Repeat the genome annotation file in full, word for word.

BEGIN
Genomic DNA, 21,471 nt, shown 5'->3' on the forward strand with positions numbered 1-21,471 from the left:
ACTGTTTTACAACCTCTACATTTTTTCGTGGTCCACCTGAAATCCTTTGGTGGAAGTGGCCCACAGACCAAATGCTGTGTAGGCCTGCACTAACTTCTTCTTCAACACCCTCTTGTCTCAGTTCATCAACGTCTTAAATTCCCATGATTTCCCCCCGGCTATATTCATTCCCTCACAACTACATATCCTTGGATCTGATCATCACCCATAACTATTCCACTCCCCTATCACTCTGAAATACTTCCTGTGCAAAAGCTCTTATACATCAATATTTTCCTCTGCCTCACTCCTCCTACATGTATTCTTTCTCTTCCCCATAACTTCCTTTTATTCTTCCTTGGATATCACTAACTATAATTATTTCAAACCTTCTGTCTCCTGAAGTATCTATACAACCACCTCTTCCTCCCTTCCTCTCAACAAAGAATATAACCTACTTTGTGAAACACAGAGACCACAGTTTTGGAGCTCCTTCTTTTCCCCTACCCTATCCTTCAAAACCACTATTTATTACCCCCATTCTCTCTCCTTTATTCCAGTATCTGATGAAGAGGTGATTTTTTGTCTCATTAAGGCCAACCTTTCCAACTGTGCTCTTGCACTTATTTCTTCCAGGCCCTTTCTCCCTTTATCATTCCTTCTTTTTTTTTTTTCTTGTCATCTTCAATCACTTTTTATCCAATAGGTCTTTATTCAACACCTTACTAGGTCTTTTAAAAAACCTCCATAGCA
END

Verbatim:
Genomic DNA, 21,471 nt, shown 5'->3' on the forward strand with positions numbered 1-21,471 from the left:
ACTGTTTTACAACCTCTACATTTTTTCGTGGTCCACCTGAAATCCTTTGGTGGAAGTGGCCCACAGACCAAATGCTGTGTAGGCCTGCACTAACTTCTTCTTCAACACCCTCTTGTCTCAGTTCATCAACGTCTTAAATTCCCATGATTTCCCCCCGGCTATATTCATTCCCTCACAACTACATATCCTTGGATCTGATCATCACCCATAACTATTCCACTCCCCTATCACTCTGAAATACTTCCTGTGCAAAAGCTCTTATACATCAATATTTTCCTCTGCCTCACTCCTCCTACATGTATTCTTTCTCTTCCCCATAACTTCCTTTTATTCTTCCTTGGATATCACTAACTATAATTATTTCAAACCTTCTGTCTCCTGAAGTATCTATACAACCACCTCTTCCTCCCTTCCTCTCAACAAAGAATATAACCTACTTTGTGAAACACAGAGACCACAGTTTTGGAGCTCCTTCTTTTCCCCTACCCTATCCTTCAAAACCACTATTTATTACCCCCATTCTCTCTCCTTTATTCCAGTATCTGATGAAGAGGTGATTTTTTGTCTCATTAAGGCCAACCTTTCCAACTGTGCTCTTGCACTTATTTCTTCCAGGCCCTTTCTCCCTTTATCATTCCTTCTTTTTTTTTTTTCTTGTCATCTTCAATCACTTTTTATCCAATAGGTCTTTATTCAACACCTTACTAGGTCTTTTAAAAAACCTCCATAGCA